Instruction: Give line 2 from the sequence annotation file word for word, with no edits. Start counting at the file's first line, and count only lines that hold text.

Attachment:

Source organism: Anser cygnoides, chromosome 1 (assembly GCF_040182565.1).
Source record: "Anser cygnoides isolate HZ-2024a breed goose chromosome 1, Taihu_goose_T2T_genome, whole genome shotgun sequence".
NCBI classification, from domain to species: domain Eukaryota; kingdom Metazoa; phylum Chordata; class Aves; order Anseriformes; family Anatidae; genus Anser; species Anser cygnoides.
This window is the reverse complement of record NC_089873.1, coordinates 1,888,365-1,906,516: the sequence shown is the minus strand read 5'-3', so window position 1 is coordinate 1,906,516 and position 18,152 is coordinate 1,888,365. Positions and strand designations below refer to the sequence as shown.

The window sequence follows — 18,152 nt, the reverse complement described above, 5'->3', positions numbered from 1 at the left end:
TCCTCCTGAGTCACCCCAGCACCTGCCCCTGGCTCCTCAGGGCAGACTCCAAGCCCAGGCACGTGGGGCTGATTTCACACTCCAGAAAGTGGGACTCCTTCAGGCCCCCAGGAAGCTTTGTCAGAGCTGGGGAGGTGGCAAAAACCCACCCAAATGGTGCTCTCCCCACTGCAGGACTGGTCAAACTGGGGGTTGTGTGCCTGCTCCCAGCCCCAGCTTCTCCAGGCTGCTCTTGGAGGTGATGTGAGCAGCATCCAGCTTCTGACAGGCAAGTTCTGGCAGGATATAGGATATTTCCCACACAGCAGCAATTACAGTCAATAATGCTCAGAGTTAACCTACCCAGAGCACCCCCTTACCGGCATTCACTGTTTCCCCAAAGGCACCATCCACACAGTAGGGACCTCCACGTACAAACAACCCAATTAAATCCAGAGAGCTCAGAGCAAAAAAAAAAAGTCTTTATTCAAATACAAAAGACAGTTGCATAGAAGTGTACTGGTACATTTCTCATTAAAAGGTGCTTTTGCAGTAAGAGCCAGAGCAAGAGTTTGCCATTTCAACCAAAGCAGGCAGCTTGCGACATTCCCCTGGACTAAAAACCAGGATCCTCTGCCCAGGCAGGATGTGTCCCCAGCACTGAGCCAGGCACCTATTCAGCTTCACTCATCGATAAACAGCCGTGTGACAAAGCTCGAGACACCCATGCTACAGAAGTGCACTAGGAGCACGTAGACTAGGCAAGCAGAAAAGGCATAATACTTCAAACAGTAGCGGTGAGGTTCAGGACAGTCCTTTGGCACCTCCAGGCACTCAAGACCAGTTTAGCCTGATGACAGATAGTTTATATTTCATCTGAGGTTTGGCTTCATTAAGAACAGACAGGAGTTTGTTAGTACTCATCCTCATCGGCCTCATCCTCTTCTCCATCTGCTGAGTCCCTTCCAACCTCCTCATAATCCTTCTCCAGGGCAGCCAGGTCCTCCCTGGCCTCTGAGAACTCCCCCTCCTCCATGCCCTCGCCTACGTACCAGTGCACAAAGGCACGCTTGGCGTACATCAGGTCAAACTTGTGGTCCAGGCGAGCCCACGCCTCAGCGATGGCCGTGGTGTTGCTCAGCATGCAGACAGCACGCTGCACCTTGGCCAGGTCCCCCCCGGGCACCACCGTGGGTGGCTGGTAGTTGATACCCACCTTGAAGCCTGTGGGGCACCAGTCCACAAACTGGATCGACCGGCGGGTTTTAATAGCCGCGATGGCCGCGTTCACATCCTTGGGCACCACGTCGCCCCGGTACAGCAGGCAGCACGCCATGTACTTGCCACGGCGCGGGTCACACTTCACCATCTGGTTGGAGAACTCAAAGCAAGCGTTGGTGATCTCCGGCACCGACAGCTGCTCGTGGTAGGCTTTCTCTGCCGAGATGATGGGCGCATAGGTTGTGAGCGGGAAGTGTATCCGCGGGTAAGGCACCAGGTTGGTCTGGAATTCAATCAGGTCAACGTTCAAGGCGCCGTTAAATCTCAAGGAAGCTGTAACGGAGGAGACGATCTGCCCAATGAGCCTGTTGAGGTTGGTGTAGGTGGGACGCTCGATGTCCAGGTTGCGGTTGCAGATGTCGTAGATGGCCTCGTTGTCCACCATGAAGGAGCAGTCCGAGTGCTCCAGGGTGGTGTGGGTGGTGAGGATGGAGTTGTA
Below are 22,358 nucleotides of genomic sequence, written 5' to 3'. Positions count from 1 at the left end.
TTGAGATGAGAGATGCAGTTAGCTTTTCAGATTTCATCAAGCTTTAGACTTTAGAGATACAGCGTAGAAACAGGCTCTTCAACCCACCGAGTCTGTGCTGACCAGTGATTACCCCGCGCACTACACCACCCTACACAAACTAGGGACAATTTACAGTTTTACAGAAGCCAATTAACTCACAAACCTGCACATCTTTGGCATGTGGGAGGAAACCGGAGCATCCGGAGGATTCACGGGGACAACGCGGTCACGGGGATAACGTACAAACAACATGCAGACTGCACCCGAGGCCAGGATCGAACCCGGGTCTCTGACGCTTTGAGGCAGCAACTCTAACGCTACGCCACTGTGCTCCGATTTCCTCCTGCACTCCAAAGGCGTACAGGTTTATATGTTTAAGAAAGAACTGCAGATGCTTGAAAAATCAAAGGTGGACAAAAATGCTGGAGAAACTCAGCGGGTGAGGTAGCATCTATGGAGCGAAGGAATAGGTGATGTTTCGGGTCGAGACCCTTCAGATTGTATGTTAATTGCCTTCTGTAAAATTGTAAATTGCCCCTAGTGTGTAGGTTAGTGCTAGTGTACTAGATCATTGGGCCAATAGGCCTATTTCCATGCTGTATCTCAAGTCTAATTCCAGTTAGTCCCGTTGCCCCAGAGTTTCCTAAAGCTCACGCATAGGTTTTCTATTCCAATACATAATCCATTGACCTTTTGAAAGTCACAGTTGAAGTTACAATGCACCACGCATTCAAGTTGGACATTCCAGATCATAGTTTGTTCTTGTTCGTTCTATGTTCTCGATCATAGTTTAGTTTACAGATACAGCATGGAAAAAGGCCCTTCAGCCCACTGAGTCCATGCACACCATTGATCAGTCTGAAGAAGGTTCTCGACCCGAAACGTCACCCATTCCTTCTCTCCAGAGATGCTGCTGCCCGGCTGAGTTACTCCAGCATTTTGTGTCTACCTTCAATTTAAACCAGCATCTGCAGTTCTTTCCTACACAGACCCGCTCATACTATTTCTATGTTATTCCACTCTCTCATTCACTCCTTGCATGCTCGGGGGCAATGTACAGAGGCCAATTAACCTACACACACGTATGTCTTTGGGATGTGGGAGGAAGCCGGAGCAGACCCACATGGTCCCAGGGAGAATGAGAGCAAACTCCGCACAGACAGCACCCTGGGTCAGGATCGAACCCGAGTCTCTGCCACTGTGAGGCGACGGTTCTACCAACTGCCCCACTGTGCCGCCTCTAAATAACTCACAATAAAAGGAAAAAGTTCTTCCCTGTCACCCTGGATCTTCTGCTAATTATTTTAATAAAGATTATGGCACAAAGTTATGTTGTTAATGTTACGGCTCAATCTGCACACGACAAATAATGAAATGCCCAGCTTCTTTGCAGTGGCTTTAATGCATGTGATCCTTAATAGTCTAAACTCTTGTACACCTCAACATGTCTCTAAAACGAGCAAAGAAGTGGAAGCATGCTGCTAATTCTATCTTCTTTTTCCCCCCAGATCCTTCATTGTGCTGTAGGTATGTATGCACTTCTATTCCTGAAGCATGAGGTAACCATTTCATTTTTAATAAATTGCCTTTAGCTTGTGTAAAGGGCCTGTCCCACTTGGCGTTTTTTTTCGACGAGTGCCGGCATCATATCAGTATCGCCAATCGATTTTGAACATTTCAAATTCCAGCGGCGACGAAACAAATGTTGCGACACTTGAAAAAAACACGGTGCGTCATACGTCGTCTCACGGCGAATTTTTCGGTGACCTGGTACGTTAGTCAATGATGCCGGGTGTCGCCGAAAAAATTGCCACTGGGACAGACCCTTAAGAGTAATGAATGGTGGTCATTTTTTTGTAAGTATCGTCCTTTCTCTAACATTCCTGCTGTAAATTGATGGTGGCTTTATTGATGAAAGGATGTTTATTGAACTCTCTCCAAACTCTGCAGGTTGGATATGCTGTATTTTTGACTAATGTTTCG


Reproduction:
Source record: "Anser cygnoides isolate HZ-2024a breed goose chromosome 1, Taihu_goose_T2T_genome, whole genome shotgun sequence".